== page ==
Reasons My Ten Year Old Can Watch 'Last Week Tonight With John Oliver'

I banned most Disney Channel shows in our house years ago, and I still don't think they are appropriate. But somehow HBO's approach to a news roundup is an acceptable favorite.
  1. It starts important conversations.
    My job to teach him everything he needs to know is pretty daunting. Sometimes I forget things. Sometimes I'm too tired. I don't feel like explaining Putin without a little groundwork to set the stage.
  2. The Supreme Court justices will always be dogs.
    For the rest of his life, when my son hears references to Supreme Court proceedings, he will smirk at the thought of Alito, Ginsburg, and that amazing hen-ographer. He definitely knows they aren't actual dogs, but this is the visual imprinted on him.
  3. There's a big election coming up.
    We need to raise the next generation of voters. We need them to be educated enough to smell a rat in Donald Trump. He was born at the end of 2004. He's young enough to see a world of opportunity in front of him, and still believe that everyone has a fair shot. One February, after an especially memorable Black History Month lesson, he came home and asked me if I knew that Barack Obama was the very first black president we had EVER had.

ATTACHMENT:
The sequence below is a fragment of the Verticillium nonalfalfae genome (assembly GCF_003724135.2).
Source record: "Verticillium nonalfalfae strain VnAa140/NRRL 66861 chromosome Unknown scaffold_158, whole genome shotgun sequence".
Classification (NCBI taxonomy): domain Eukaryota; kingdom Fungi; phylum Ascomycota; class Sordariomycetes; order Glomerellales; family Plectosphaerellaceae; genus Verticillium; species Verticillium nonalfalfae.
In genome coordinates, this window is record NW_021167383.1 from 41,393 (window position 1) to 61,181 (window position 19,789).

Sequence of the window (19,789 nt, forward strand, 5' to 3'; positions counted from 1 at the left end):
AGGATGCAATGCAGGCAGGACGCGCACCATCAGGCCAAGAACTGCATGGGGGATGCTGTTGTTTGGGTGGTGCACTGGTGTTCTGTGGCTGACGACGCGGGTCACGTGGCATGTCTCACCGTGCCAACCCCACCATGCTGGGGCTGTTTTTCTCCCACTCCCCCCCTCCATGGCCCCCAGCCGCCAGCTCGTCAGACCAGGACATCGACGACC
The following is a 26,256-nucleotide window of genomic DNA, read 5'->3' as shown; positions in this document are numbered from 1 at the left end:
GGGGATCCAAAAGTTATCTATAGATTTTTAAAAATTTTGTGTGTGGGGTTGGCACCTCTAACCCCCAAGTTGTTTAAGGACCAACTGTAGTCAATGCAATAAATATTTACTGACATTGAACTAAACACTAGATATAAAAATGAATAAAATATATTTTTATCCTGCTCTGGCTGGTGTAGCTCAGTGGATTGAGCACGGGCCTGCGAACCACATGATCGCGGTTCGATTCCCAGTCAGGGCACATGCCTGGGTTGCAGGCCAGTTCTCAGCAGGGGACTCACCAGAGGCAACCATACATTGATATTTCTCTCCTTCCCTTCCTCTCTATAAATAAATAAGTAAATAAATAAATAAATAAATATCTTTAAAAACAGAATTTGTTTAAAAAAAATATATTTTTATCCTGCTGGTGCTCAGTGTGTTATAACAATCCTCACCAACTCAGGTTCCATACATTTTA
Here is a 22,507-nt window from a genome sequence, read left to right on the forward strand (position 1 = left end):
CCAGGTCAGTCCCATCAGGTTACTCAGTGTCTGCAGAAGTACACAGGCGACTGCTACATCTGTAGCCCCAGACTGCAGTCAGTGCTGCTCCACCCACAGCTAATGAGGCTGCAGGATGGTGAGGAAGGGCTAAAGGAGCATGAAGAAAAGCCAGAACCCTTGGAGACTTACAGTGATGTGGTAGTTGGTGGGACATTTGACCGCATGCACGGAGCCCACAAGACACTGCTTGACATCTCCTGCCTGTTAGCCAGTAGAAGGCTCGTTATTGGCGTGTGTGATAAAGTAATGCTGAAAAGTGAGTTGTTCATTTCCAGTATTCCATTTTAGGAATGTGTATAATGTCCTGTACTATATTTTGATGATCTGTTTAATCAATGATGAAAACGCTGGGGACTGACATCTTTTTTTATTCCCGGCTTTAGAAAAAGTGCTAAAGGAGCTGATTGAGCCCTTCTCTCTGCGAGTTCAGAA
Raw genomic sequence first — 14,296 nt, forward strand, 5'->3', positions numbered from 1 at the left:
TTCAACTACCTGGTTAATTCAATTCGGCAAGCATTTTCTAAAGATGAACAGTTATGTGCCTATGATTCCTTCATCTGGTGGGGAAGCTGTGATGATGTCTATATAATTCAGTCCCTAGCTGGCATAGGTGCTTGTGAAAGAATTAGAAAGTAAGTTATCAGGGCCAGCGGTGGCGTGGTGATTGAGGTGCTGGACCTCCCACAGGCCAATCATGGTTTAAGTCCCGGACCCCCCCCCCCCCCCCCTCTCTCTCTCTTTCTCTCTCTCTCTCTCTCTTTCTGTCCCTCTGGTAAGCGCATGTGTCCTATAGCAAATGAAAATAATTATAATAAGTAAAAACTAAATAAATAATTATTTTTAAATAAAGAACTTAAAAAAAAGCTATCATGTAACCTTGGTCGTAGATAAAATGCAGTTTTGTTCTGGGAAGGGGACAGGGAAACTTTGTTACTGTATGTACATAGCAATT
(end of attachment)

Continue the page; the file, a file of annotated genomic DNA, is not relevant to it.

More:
4. It shows him what smart + funny looks like.
    I want him to be proud to be smart. He's already proud to be funny. A pretty powerful combination for sure. It will be funny when his fifth grade yearbook memorializes his career aspirations at 10: political satirist/comedy writer/Greek mythology expert.
  5. Keeps him relevant without an iPhone or an Instagram account.
    Many of his friends carry iPhones everywhere they go. They don't know their own numbers and the phones never ring. But they can play mine craft anywhere. He's sick of watching people play video games. It could be worse. Apparently the girls are all on snapchat already.
  6. He loves curse words and references to male "junk."
    What ten year old boy doesn't? There's no shortage on LWT. His uproarious laughter following a good simple nuts joke is one of the best sounds you'll ever hear.
  7. He remembers the details and wants to discuss big issues.
    Joking aside, he's learning to filter out the message to get at the value of a story. He can remember what he's learned and is starting to make connections. He is still deathly afraid of the PBS News Hour's unfiltered coverage, but can get into big stories. He probably knows more about the European migrant crisis, pay day loans, taxpayer funded stadiums, and Miss America than lots of adults.
  8. We can fast forward the super raunchy stuff.
    I didn't let him watch those creepy Michigan state reps and their weirdo affair. And we haven't quite explained abortion just yet. Fifth grade is complicated enough. But skipping ahead can also show their are some limits to what's appropriate.
  9. He's not yet embarrassed to watch it with his mom.
    He will be soon enough. For now, I'll take what I can get.